Taking Care Of Your Body Is Vital
This is both preventative care and maintenance. Preventing a craving is many times more beneficial than coping with one. Your mind and body are forever linked—if one is taken care of, then the other responds positively, growing towards a more balanced state, thus preserving your recovery.
If you take care of your body, your mind often follows suit with increased mental health, a greater ability to cope with stress, and a reduced chance of developing the cravings that could lead to relapse.
Oftentimes, a person will experience a craving when their body is under some measure of physical duress, such as being hungry, tired, or keyed up. These things can lead a person to crave drugs or alcohol as a means to self-medicate and reduce these symptoms.
These healthy behaviors include eating properly, getting enough sleep each night, regular exercise, taking medications as prescribed, proper hygiene, and even meditation, or other relaxation techniques. All of these are important life skills that will help to support physical wellness, balance your mental health, and strengthen the foundation of your recovery that you worked so very hard to obtain.
Learn To De-Stress
It is helpful in the long run to admit that life will always involve a measure of stress. This is not a defeatist mindset, rather it allows you to witness, accept, adapt, and overcome the rigors of your life, so that you may grow in strength and positivity.
Sometimes you cannot avoid every form of stress, due to this, learning how to cope and persevere is vital, as stress, if left unchecked can fuel substance abuse. Here is a list of some coping techniques and healthful practices that may be useful towards combating stress:
- Meditate or try yoga, Tai Chi, massage, or other alternative therapies that relieve stress
- Get out into nature, examples include taking a walk or gardening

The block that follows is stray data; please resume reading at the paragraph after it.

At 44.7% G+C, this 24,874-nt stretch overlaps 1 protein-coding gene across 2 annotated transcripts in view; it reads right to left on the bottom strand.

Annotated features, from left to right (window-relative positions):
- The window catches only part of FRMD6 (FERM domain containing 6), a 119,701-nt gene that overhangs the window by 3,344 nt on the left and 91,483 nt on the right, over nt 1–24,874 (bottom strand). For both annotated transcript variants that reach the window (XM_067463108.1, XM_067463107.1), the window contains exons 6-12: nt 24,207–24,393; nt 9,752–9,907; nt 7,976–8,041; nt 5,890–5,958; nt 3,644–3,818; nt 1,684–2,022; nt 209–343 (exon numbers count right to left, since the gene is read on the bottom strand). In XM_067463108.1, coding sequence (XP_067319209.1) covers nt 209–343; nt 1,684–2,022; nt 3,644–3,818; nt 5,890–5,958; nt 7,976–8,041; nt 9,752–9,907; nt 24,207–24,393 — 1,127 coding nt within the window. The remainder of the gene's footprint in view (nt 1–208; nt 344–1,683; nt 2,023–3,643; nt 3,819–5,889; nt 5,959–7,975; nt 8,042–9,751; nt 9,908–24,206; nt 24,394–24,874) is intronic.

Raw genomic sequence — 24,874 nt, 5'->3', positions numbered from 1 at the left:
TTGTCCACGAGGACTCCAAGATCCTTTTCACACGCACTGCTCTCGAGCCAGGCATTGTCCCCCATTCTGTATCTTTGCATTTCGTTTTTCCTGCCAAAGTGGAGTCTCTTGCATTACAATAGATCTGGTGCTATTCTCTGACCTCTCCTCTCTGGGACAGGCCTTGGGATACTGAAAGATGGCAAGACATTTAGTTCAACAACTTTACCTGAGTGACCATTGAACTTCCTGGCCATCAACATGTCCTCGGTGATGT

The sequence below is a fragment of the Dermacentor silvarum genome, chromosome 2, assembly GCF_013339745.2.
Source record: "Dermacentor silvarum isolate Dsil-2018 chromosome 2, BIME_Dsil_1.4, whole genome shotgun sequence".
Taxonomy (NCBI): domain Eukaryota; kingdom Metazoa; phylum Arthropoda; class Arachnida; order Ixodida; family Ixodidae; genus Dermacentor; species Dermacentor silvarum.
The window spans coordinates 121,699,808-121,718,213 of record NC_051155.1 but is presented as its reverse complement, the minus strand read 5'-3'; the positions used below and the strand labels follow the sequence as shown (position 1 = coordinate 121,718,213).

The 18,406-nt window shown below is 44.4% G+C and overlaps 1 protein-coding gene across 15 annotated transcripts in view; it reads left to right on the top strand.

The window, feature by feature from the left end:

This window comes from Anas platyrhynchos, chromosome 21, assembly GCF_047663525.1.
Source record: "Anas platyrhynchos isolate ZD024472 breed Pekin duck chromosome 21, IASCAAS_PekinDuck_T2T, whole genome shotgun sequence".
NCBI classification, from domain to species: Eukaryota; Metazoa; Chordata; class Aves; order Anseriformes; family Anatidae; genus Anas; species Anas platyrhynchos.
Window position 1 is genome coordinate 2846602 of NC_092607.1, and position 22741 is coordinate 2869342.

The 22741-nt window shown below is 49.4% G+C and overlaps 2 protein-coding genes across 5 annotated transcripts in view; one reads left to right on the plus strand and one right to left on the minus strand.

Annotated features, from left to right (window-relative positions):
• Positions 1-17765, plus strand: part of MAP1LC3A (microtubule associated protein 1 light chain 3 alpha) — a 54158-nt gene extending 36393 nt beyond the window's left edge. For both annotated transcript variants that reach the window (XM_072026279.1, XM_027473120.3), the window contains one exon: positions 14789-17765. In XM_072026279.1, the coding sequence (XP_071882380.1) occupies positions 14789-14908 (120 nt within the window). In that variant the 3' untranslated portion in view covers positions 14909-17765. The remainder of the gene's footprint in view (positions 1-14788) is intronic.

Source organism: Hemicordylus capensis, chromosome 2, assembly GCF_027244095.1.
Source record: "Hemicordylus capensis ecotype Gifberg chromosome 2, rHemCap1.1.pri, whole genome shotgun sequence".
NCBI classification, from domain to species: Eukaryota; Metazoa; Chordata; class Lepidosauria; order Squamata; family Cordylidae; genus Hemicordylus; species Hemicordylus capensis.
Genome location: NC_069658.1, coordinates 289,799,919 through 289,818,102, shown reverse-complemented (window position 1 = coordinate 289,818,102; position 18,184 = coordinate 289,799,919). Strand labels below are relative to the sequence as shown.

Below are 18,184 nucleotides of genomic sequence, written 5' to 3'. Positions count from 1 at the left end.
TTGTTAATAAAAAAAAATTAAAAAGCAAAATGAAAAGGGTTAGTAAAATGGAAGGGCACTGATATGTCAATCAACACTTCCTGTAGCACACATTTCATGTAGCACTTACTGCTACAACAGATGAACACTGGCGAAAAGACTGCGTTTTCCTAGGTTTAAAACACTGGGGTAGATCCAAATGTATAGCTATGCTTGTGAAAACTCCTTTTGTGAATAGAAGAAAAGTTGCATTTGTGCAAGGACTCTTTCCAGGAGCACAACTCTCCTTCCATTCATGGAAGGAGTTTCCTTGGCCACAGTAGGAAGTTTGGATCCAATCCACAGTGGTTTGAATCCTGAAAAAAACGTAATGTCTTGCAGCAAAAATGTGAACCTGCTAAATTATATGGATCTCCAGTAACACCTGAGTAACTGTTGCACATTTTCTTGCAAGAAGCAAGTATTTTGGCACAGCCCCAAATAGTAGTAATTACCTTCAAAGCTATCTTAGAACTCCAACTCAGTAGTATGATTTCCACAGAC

- Create a gratitude list (write down what you’re thankful for)
- Look up inspirational quotes
- Write down your goals and the steps you are going to take to accomplish them
- Compose a list of your strengths
- Replace negative thoughts with positive ones
- Immerse yourself in creative endeavors like drawing, painting, or crafting
- Take a bath
- Spend time with family and friends
This list is certainly not exhaustive. There are many more activities out there that encourage wellness and combat stress. Take time to reinvest in ones that you let slip away, or learn some new ones, so that you can develop your own special coping skills.
One Thing To Remember
AA has many slogans that have greatly impacted many people, one of which is, “This too shall pass.” Though AA might not be for everyone, the truth of this statement can resonate in many walks of life. No matter how overwhelming a moment may seem, you possess the inner strength and resolve to see it through.
Stressful things will happen in your life. Sad things will occur. You will likely contend with cravings and thoughts of returning to substance abuse. These things do not mean you have to use again. Against all of these things you can stand strong, remembering you will have the chance to experience positive things that are made possible by your sobriety.
If you surround yourself with a supportive network of people and practice good coping skills for a sober lifestyle, your odds of relapse go down dramatically.
Sometimes, relapse does happen—this does not mean that you’ve failed, or that you’ll never be able to maintain sobriety—keep in mind, as you again work towards sobriety, you have a greater arsenal of tools and skills to draw upon that can foster your success. Reacquaint yourself with your recovery goals, remind yourself why sobriety is important, and let these things guide you.
We Can Help You Protect Your Sobriety
Recovery is a path that may have ups and downs, but it is one that is manageable, especially with the right support and guidance. If, however, you feel it is getting too difficult to manage on your own, or if you’ve relapsed, please contact us at DrugRehab.org. We can help you find treatment that will help you to regain a sober and healthy life.
Mayo Clinic – Drug Addiction: Coping and Support
National Institute on Drug Abuse – A Cognitive-Behavioral Approach: Treating Cocaine Addiction
Substance Abuse and Mental Health Services Administration – Recovery and Recovery Support
National Institute on Drug Abuse – NIDA Community Drug Alert Bulletin – Stress & Substance Abuse